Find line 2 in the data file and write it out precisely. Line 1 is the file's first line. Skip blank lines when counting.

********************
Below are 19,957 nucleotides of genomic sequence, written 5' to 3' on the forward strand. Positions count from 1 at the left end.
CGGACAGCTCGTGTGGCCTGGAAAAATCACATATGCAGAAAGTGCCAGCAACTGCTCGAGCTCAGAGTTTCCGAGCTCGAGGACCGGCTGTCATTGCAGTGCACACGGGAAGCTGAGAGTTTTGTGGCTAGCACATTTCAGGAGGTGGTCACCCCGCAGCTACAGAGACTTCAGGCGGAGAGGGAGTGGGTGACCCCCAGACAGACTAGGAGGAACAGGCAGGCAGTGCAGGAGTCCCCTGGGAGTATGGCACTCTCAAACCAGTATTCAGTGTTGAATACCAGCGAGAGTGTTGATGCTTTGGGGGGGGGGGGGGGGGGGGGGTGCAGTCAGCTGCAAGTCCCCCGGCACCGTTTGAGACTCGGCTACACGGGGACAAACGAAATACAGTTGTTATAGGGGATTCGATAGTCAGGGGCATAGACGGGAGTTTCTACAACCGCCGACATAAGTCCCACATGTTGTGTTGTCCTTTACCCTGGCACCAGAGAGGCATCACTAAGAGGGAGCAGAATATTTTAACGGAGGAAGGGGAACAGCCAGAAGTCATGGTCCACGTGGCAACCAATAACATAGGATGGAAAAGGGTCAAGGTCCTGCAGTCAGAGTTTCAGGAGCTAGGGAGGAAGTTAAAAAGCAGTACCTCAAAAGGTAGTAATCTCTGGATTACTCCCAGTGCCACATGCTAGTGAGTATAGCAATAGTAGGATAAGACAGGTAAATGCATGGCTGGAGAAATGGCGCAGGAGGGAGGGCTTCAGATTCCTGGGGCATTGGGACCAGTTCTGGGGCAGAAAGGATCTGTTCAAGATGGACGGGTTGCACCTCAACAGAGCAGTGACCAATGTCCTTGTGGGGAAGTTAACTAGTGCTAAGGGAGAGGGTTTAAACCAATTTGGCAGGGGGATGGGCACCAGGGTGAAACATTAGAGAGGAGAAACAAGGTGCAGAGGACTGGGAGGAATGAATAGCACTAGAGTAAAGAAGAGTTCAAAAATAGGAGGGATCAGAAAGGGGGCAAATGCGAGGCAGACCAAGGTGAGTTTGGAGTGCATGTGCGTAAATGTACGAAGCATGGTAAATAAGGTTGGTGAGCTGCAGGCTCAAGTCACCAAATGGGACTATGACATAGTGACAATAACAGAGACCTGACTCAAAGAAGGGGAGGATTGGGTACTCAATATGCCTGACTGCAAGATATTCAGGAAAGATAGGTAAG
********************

CGGACAGCTCGTGTGGCCTGGAAAAATCACATATGCAGAAAGTGCCAGCAACTGCTCGAGCTCAGAGTTTCCGAGCTCGAGGACCGGCTGTCATTGCAGTGCACACGGGAAGCTGAGAGTTTTGTGGCTAGCACATTTCAGGAGGTGGTCACCCCGCAGCTACAGAGACTTCAGGCGGAGAGGGAGTGGGTGACCCCCAGACAGACTAGGAGGAACAGGCAGGCAGTGCAGGAGTCCCCTGGGAGTATGGCACTCTCAAACCAGTATTCAGTGTTGAATACCAGCGAGAGTGTTGATGCTTTGGGGGGGGGGGGGGGGGGGGGGTGCAGTCAGCTGCAAGTCCCCCGGCACCGTTTGAGACTCGGCTACACGGGGACAAACGAAATACAGTTGTTATAGGGGATTCGATAGTCAGGGGCATAGACGGGAGTTTCTACAACCGCCGACATAAGTCCCACATGTTGTGTTGTCCTTTACCCTGGCACCAGAGAGGCATCACTAAGAGGGAGCAGAATATTTTAACGGAGGAAGGGGAACAGCCAGAAGTCATGGTCCACGTGGCAACCAATAACATAGGATGGAAAAGGGTCAAGGTCCTGCAGTCAGAGTTTCAGGAGCTAGGGAGGAAGTTAAAAAGCAGTACCTCAAAAGGTAGTAATCTCTGGATTACTCCCAGTGCCACATGCTAGTGAGTATAGCAATAGTAGGATAAGACAGGTAAATGCATGGCTGGAGAAATGGCGCAGGAGGGAGGGCTTCAGATTCCTGGGGCATTGGGACCAGTTCTGGGGCAGAAAGGATCTGTTCAAGATGGACGGGTTGCACCTCAACAGAGCAGTGACCAATGTCCTTGTGGGGAAGTTAACTAGTGCTAAGGGAGAGGGTTTAAACCAATTTGGCAGGGGGATGGGCACCAGGGTGAAACATTAGAGAGGAGAAACAAGGTGCAGAGGACTGGGAGGAATGAATAGCACTAGAGTAAAGAAGAGTTCAAAAATAGGAGGGATCAGAAAGGGGGCAAATGCGAGGCAGACCAAGGTGAGTTTGGAGTGCATGTGCGTAAATGTACGAAGCATGGTAAATAAGGTTGGTGAGCTGCAGGCTCAAGTCACCAAATGGGACTATGACATAGTGACAATAACAGAGACCTGACTCAAAGAAGGGGAGGATTGGGTACTCAATATGCCTGACTGCAAGATATTCAGGAAAGATAGGTAAG